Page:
CJEU – Joined Cases C-391/16, C-77/17 and C-78/17, M (Révocation du statut de réfugié)

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Country of Applicant: 
Congo (DRC)
Ivory Coast
Russia
Russia (Chechnya)
Date of Decision: 
14-05-2019
Citation: 
Joined Cases C-391/16, C-77/17 e C-78/17 (EU:C:2019:403)
Court Name: 
Court of justice of the European Union (Grand Chamber)
Headnote: 
The provisions of Article 14(4) to (6) of Directive 2011/95 cannot be interpreted as meaning that the effect of the revocation or the refusal of the refugee status is that the person concerned, who satisfies the material conditions set forth in Article 1A of the Geneva Convention, is excluded from international protection. Member States, when implementing Article 14(4) and (5) of the directive, are required to grant refugees who are present in their respective territories only the rights expressly referred to in Article 14(6) of that directive and the rights set out in the Geneva Convention that are guaranteed for any refugee who is present in the territory of a Contracting State and do not require a lawful stay.

Article 21(2) of the directive precludes Member States from issuing a measure of refoulement or expulsion against the persons covered by one of the scenarios described in Article 14(4) and (5) of Directive 2011/95 if this would expose the concerned persons to the risk of their fundamental rights as enshrined in Article 4 and Article 19(2) of the Charter of fundamental rights of the EU.

Facts: 

The first case, M (C-391/16), concerned an applicant of Chechen origin whose right to asylum was revoked on the grounds that he had been convicted of a serious crime and that he was a threat to national security. The second case, X (C-77/17), concerns an Ivorian national, who applied for asylum after being convicted for serious crimes, and whose application was refused due to these crimes. In the third case, X (C-78/17), the applicant was a recognised refugee whose status was revoked and his removal from the State was ordered because of the serious nature of the crimes he committed.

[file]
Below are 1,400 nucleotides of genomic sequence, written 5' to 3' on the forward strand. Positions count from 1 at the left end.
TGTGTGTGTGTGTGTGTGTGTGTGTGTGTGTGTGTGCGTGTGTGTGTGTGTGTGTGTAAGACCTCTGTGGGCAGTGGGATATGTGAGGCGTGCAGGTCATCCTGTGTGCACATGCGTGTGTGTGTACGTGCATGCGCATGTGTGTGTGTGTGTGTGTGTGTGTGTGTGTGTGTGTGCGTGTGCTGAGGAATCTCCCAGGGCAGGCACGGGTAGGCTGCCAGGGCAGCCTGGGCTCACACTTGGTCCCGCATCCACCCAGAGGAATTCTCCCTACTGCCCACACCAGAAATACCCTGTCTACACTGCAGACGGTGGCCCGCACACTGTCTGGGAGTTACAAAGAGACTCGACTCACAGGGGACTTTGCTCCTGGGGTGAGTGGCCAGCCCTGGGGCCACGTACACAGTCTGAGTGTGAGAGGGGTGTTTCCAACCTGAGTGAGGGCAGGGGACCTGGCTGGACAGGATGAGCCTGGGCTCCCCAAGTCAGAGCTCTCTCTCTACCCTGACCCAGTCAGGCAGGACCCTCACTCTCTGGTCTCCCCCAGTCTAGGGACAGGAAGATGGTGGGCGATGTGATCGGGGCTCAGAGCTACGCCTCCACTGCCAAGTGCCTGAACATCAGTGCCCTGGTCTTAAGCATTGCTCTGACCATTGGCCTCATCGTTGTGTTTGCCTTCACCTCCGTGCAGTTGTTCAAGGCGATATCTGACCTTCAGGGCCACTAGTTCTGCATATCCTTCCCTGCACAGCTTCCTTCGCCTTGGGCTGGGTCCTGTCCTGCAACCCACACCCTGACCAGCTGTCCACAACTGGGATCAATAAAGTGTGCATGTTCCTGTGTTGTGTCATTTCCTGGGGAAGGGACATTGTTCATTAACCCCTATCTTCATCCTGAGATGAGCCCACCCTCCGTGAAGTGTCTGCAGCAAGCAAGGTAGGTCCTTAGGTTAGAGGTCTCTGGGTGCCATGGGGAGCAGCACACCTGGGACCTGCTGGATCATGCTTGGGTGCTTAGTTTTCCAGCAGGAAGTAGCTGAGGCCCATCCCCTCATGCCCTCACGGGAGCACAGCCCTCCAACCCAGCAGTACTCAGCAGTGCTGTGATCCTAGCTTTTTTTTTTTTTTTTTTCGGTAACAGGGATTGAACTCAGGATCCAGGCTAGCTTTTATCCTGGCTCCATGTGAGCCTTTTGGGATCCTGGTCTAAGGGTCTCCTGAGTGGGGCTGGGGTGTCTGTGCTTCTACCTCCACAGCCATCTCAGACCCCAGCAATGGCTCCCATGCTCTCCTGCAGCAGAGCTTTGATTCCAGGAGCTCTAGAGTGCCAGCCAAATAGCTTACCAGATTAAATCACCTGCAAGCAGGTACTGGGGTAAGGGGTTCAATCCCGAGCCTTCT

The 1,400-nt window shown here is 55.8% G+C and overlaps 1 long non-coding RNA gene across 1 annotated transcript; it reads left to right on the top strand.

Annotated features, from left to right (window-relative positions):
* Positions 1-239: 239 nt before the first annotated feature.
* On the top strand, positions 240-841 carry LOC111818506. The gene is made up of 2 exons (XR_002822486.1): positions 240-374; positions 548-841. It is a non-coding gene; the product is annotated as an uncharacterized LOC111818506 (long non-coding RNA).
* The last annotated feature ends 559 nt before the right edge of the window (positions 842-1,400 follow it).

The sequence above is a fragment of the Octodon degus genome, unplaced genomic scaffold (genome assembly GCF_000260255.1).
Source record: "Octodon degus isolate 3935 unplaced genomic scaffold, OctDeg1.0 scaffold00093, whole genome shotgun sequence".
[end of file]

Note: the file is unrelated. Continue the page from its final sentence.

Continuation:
The referring courts sought to ascertain whether Article 14 (4) to (6) of Directive 2011/95/EU, disregard the Geneva Convention relating to the Status of Refugeesare therefore invalid in light of Article 18 of the Charter on Fundamental Rights of the European Union (Charter) and Article 78(1) Treaty on the Functioning of the European Union (TFEU), which state that the common asylum policy must comply with that Convention. 

 

Decision & Reasoning: 

Although the European Union is not a contracting party of the Geneva Convention, the Court has jurisdiction over the case because Article 78 (1) TFEU and Article 18 of the Charter  nonetheless require the Union to observe the rules of that convention.

As can be seen from recital 21 of Directive 2011/95, the recognition by a Member State of a person as refugee is declaratory and not constitutive of being a refugee; thus, the persons that, under Article 14(4) and (5) of that directive, lose their “refugee status”, continue to be entitled to the international protection which, under Article 18 of the Charter and Article 78(1) TFUE must be guaranteed in compliance with the Geneva Convention.